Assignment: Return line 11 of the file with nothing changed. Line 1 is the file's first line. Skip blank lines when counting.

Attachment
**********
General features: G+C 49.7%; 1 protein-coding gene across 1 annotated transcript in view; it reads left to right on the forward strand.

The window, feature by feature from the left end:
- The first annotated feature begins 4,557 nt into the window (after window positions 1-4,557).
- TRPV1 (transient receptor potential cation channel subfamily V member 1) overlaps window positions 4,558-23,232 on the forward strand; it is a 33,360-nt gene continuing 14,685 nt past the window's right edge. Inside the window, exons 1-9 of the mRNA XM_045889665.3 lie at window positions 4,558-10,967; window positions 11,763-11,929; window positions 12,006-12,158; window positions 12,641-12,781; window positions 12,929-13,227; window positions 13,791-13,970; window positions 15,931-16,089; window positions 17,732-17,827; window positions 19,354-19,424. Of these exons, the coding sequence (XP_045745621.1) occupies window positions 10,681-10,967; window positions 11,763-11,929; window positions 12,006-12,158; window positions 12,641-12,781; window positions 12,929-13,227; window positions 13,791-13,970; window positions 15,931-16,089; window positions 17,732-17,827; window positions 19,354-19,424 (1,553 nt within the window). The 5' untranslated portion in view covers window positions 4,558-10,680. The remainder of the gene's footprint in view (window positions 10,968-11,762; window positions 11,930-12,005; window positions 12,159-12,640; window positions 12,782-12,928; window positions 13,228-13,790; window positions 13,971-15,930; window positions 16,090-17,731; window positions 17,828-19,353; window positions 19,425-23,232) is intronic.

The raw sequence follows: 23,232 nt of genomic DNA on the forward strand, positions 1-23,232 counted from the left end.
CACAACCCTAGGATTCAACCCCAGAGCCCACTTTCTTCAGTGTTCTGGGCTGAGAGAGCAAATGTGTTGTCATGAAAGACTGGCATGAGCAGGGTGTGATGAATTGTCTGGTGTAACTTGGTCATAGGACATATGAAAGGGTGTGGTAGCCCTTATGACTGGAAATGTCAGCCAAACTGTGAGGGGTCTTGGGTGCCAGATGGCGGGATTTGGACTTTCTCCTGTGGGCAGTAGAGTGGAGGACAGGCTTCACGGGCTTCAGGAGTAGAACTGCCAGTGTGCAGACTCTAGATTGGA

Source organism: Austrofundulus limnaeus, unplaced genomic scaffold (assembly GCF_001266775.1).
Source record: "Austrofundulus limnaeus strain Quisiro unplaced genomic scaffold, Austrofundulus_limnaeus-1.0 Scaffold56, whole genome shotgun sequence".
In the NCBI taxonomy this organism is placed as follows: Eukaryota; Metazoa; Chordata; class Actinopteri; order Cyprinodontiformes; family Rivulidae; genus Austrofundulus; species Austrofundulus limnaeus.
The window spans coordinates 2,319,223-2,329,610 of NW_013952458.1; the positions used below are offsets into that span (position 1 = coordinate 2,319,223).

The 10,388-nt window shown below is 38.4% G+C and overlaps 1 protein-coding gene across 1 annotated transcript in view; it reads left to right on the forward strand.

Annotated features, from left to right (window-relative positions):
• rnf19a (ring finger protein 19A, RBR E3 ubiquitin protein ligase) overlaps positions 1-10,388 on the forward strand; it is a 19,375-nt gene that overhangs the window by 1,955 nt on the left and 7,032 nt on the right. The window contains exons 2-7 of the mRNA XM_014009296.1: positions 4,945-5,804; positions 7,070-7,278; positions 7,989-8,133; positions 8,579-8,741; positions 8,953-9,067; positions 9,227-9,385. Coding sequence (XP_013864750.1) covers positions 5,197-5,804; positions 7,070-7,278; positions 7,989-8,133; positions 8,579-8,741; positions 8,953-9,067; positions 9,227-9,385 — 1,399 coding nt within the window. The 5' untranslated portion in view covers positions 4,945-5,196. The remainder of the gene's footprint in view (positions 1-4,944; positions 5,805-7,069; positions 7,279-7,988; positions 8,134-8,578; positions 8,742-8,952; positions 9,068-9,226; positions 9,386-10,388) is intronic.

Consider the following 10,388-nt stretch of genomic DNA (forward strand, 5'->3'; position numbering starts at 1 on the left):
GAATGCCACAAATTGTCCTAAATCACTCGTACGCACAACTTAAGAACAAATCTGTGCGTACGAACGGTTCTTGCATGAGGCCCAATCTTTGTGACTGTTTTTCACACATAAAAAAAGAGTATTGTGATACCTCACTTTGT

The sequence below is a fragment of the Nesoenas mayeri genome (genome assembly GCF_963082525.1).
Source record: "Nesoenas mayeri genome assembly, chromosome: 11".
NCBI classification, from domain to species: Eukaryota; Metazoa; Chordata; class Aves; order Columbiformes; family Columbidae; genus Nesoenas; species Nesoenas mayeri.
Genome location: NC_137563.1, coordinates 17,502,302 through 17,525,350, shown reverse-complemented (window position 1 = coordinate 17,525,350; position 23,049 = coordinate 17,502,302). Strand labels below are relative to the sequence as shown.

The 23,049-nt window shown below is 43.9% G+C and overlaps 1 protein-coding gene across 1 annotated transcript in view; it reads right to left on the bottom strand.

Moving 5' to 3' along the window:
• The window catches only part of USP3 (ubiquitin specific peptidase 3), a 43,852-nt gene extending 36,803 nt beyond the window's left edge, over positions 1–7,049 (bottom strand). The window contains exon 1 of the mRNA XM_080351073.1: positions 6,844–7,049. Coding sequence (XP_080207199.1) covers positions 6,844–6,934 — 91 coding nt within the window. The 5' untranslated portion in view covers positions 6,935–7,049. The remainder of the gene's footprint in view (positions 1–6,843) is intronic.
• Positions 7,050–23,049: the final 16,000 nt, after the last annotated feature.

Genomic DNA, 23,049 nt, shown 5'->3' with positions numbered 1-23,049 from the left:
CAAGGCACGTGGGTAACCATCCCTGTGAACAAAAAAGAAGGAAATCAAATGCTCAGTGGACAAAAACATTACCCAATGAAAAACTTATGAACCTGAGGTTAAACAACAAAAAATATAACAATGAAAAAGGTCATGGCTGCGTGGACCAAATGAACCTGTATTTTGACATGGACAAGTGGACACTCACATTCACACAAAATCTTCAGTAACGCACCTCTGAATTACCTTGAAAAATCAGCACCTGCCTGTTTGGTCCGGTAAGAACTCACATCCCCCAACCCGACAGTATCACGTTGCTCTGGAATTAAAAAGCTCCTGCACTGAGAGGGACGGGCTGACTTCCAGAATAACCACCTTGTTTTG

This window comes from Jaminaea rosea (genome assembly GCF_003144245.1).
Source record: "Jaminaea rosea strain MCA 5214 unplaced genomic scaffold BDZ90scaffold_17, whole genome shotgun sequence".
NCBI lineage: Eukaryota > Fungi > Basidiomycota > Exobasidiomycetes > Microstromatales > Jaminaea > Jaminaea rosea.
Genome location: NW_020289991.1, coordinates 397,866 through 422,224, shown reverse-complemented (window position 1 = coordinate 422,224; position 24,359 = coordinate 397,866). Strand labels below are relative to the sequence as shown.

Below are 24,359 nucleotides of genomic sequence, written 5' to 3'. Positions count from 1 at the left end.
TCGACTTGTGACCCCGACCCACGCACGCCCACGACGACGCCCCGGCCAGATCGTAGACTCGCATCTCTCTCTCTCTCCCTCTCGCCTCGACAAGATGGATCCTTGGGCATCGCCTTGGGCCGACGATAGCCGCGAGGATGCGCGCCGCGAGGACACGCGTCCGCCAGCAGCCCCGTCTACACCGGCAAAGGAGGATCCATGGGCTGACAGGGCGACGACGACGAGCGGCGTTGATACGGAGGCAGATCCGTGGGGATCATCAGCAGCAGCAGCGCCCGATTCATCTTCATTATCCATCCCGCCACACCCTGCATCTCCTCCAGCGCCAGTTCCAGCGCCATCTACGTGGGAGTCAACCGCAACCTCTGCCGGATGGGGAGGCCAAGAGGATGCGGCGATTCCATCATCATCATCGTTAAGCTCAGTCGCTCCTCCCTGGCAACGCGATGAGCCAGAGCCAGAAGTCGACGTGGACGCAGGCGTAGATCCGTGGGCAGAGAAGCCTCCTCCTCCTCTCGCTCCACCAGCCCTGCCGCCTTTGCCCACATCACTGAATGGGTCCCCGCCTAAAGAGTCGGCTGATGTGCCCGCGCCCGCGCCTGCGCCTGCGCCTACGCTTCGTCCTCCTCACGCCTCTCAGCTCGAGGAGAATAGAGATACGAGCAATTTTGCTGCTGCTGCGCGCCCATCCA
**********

The 10,388-nt window shown below is 38.4% G+C and overlaps 1 protein-coding gene across 1 annotated transcript in view; it reads left to right on the forward strand.